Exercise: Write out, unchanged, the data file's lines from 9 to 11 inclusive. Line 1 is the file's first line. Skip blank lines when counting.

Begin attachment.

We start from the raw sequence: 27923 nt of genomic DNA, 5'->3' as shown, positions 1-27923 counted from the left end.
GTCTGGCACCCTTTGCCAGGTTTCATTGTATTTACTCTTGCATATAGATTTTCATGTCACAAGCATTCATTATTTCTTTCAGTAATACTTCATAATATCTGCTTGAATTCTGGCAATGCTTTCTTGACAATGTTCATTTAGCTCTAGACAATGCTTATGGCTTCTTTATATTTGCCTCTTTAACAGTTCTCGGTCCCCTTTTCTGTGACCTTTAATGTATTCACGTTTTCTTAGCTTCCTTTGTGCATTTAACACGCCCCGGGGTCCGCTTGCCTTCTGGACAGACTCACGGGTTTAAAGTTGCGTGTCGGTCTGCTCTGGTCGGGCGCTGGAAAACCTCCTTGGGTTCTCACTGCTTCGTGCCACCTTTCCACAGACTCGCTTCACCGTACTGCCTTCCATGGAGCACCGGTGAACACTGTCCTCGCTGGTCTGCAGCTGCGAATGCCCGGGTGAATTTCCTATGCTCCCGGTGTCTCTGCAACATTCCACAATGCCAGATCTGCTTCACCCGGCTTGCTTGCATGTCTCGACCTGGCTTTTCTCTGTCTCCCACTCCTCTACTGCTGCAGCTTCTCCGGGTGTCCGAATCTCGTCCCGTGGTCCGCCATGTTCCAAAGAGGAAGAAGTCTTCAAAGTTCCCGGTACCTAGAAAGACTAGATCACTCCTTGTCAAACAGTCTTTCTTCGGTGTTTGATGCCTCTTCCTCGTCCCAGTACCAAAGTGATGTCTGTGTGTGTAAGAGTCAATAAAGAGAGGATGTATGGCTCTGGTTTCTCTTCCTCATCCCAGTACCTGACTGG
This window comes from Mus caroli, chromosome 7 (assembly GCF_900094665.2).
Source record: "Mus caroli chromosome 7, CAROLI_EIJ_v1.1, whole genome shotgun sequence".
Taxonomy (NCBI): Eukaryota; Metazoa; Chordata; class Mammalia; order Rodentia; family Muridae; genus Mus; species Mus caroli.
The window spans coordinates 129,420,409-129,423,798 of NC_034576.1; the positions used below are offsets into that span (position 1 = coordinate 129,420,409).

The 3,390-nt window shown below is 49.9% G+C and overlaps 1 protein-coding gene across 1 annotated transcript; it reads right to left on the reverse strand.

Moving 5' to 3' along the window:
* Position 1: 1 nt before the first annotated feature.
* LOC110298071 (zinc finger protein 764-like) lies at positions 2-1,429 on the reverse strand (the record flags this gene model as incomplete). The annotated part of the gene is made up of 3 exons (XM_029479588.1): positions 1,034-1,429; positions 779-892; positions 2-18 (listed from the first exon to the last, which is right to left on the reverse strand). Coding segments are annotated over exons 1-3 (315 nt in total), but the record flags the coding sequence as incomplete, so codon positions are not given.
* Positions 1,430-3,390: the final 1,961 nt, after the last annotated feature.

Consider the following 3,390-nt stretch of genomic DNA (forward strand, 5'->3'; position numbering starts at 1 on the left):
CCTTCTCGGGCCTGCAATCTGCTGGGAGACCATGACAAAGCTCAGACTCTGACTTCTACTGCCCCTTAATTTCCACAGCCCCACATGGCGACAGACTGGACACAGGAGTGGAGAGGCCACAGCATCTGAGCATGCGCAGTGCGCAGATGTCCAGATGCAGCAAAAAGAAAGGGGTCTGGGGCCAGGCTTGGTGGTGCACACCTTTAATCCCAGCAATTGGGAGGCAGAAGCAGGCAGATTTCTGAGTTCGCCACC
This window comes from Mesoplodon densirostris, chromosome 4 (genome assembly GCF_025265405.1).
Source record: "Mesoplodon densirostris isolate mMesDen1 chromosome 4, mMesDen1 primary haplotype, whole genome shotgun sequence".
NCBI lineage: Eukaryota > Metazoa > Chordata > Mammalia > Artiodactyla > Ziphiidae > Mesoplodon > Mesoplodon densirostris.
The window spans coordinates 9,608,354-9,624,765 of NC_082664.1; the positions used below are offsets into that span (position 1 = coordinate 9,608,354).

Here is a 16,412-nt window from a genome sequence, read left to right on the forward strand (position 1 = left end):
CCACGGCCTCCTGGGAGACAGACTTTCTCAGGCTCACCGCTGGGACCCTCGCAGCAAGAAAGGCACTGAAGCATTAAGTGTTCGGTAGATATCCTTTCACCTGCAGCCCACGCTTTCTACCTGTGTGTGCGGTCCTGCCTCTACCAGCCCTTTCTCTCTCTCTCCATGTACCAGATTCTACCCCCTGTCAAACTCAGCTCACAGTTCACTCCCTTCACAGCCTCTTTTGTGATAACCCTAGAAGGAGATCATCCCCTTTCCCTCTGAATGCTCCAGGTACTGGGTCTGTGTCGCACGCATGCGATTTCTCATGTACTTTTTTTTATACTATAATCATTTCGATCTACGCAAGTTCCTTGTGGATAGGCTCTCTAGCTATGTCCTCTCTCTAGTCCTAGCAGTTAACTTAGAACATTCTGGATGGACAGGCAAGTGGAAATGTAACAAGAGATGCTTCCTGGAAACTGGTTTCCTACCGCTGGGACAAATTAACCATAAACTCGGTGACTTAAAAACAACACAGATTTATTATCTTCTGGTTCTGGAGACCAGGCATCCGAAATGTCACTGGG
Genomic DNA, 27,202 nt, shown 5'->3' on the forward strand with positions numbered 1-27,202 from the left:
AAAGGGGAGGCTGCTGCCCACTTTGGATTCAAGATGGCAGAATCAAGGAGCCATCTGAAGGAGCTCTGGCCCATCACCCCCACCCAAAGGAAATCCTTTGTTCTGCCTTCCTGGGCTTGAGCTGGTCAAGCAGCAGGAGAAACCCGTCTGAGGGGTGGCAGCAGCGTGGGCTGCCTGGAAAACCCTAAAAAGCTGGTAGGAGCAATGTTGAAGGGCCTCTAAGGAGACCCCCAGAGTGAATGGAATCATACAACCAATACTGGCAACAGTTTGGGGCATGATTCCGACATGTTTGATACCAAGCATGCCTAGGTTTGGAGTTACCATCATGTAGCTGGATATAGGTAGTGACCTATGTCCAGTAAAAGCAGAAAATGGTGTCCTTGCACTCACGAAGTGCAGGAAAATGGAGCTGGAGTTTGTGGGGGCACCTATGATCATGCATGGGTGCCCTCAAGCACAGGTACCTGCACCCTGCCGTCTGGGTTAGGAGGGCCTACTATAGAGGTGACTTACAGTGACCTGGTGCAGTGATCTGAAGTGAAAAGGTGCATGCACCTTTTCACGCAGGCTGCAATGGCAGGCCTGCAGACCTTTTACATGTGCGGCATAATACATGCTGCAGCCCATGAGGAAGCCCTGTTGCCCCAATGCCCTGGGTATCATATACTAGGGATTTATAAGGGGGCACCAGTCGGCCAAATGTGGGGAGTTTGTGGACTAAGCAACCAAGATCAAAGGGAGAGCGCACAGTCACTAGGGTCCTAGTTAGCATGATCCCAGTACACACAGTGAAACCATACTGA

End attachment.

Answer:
* Position 1: 1 nt before the first annotated feature.
* LOC110298071 (zinc finger protein 764-like) lies at positions 2-1,429 on the reverse strand (the record flags this gene model as incomplete). The annotated part of the gene is made up of 3 exons (XM_029479588.1): positions 1,034-1,429; positions 779-892; positions 2-18 (listed from the first exon to the last, which is right to left on the reverse strand). Coding segments are annotated over exons 1-3 (315 nt in total), but the record flags the coding sequence as incomplete, so codon positions are not given.
* Positions 1,430-3,390: the final 1,961 nt, after the last annotated feature.